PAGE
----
Stewart's car struck Ward -- who had exited his crashed sprint car under a caution flag and was walking down the track toward Stewart's car -- last Saturday at Canandaigua Motorsports Park in New York. Ward was pronounced dead of blunt force trauma shortly thereafter at an area hospital. Stewart has been questioned as part of the ongoing investigation and withdrew from last Sunday's Cup race at Watkins Glen.
On Thursday afternoon, the team announced that Jeff Burton would drive Stewart's No. 14 entry at Michigan International Speedway.
"This decision was Tony's," said Brett Frood, the team's executive vice president. "[It's been] an emotional week for him. He's grieving. Made the decision he's not ready to get in the race car and will take it week by week. It will be up to Tony when he's ready to get back in the car."
Frood wouldn't share many specifics of how Stewart is doing beyond saying he is grieving and "is surrounded right now by his closest friends and family." Frood wouldn't say whether Stewart is in his native Indiana, North Carolina or elsewhere.
Asked if Stewart-Haas had looked into whether Stewart could receive an exemption from NASCAR in order to make the Chase for the Sprint Cup if he were to return to driving and win one of the next three races before the Chase field is set, Frood said that isn't a concern. NASCAR has said it would consider a waiver if a driver missed a race due to an injury, but this is uncharted territory.
"I'll be honest, the Chase is of the lowest priority as it relates to Tony right now," Frood said. "As far as the Chase, the only care I have this weekend is to get Danica [Patrick] in the Chase.
"Right now, it's about getting Tony in a better place than he is. When he's ready to do that, he'll get back in the car. [I] don't care about the Chase."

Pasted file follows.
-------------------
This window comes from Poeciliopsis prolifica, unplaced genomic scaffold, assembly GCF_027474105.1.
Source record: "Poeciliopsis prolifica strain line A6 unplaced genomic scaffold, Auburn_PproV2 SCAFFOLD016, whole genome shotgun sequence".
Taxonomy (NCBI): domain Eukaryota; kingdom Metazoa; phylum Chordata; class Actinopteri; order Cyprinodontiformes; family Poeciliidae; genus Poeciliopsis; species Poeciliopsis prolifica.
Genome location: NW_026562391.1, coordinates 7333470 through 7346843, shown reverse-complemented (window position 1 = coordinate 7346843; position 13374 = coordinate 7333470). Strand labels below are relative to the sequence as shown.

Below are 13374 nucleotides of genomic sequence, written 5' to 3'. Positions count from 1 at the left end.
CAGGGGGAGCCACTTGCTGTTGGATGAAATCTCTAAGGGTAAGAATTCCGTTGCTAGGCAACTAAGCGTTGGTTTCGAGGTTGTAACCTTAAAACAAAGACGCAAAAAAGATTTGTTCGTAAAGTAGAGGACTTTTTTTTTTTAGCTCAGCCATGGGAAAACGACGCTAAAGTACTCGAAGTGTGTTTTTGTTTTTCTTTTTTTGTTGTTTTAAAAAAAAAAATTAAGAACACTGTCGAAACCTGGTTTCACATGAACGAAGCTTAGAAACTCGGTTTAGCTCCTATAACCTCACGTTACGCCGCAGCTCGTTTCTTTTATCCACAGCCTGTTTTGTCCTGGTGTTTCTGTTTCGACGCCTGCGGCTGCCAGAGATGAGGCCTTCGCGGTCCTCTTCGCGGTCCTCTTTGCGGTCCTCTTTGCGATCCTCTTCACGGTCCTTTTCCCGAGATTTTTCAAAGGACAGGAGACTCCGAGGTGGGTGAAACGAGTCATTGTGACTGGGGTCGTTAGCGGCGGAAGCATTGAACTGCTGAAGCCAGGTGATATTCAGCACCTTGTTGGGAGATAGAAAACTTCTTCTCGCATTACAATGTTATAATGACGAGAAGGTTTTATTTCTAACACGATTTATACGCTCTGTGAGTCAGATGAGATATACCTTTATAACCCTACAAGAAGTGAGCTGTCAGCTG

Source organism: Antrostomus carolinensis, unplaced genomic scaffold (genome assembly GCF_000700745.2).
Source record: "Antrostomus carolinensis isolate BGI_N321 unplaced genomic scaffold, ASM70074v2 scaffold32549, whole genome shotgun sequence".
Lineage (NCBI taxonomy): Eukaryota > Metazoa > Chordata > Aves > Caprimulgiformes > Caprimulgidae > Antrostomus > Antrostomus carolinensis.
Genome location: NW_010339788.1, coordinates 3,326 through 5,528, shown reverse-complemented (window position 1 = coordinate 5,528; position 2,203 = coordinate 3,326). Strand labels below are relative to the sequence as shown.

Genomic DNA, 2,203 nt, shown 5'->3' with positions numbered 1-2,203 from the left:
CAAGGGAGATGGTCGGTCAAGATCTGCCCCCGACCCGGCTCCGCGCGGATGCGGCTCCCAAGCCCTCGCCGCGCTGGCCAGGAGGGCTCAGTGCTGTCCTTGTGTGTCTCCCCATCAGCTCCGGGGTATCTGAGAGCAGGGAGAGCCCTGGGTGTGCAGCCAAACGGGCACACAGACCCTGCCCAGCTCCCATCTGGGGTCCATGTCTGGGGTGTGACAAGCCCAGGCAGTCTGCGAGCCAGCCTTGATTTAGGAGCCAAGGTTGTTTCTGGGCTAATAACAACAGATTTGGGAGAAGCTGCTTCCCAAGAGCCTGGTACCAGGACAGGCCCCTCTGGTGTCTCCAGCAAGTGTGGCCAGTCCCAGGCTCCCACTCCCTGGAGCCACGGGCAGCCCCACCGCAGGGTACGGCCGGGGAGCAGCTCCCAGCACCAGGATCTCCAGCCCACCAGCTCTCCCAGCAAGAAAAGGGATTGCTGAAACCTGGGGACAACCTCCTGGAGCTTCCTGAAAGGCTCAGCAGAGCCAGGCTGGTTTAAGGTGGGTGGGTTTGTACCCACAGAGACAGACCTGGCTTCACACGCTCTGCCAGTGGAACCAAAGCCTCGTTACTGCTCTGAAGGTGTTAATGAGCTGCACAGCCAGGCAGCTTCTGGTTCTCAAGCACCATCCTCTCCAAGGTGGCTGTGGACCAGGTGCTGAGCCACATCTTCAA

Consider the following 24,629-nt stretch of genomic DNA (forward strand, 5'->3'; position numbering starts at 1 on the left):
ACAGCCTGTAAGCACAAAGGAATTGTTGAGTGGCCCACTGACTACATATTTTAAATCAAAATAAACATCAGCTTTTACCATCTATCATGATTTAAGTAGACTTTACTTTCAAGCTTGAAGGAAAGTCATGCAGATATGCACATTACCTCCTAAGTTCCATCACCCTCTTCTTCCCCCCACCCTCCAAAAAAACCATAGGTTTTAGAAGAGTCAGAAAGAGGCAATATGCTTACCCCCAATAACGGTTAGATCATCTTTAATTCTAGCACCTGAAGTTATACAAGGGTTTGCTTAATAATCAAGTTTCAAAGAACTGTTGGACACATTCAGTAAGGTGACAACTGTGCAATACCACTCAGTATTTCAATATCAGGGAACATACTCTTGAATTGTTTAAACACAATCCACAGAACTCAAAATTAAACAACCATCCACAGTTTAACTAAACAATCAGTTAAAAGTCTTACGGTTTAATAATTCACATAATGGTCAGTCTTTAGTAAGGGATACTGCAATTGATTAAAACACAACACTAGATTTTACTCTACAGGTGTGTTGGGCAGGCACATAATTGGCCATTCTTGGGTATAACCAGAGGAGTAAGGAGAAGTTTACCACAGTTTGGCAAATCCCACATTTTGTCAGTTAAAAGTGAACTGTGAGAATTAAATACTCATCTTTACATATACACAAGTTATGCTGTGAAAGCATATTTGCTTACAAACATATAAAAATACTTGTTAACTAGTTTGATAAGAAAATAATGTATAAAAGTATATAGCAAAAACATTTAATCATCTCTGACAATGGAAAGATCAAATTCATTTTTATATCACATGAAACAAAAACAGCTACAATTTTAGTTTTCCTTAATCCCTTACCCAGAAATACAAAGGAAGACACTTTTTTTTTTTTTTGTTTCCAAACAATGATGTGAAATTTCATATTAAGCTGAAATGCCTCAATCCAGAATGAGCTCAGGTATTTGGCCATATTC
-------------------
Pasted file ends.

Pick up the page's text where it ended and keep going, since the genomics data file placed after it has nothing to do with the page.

Burton, who has made just two Cup starts this season as he transitions into a role in broadcasting, said he was contacted by the team on Wednesday to see whether he'd be available if Stewart elected to skip Michigan.
His goal this weekend is to try to bring a little stability to a team that worked with several substitute drivers last year after Stewart was injured in a sprint car accident and missed the final 15 Cup races.
"Hopefully me being here in some kind of way can help, I don't know how, but hopefully I can find a way to help a healing process start," Burton said. "I don't know how that is, but that would be my ultimate goal for everybody.
"Obviously it's an awkward situation for everybody. But there's a lot of people at Stewart-Haas Racing that work really, really hard and deserve 100 percent effort from me, and that's what they're going to get."
The investigation by the Ontario (New York) County sheriff could take another two weeks as police study two videos of the incident, as well as consult with experts familiar with sprint car racing. Sheriff Philip Povero has stressed that he'd seen nothing that showed any criminal intent from Stewart, but he's added that the investigation was ongoing.
Frood says the team's sponsors have been supportive, showing sympathy for Ward's family as well as concern for Stewart. Frood says there's no fear about the stability of the team, which fields cars for Kevin Harvick and Kurt Busch in addition to Stewart and Patrick.
Frood is more concerned with Ward's death, along with Stewart's well-being.
"Anytime someone is lost, especially at a racetrack, it's tragic," Frood said. "It was a tragic accident, and [Stewart's] dealing with quite a bit of grief."
Stewart's on-track competitors are also concerned.
"I haven't been able to get in contact with him. I've certainly tried," six-time Sprint Cup champion Jimmie Johnson said Friday. "... It's such a sad, sad set of circumstances."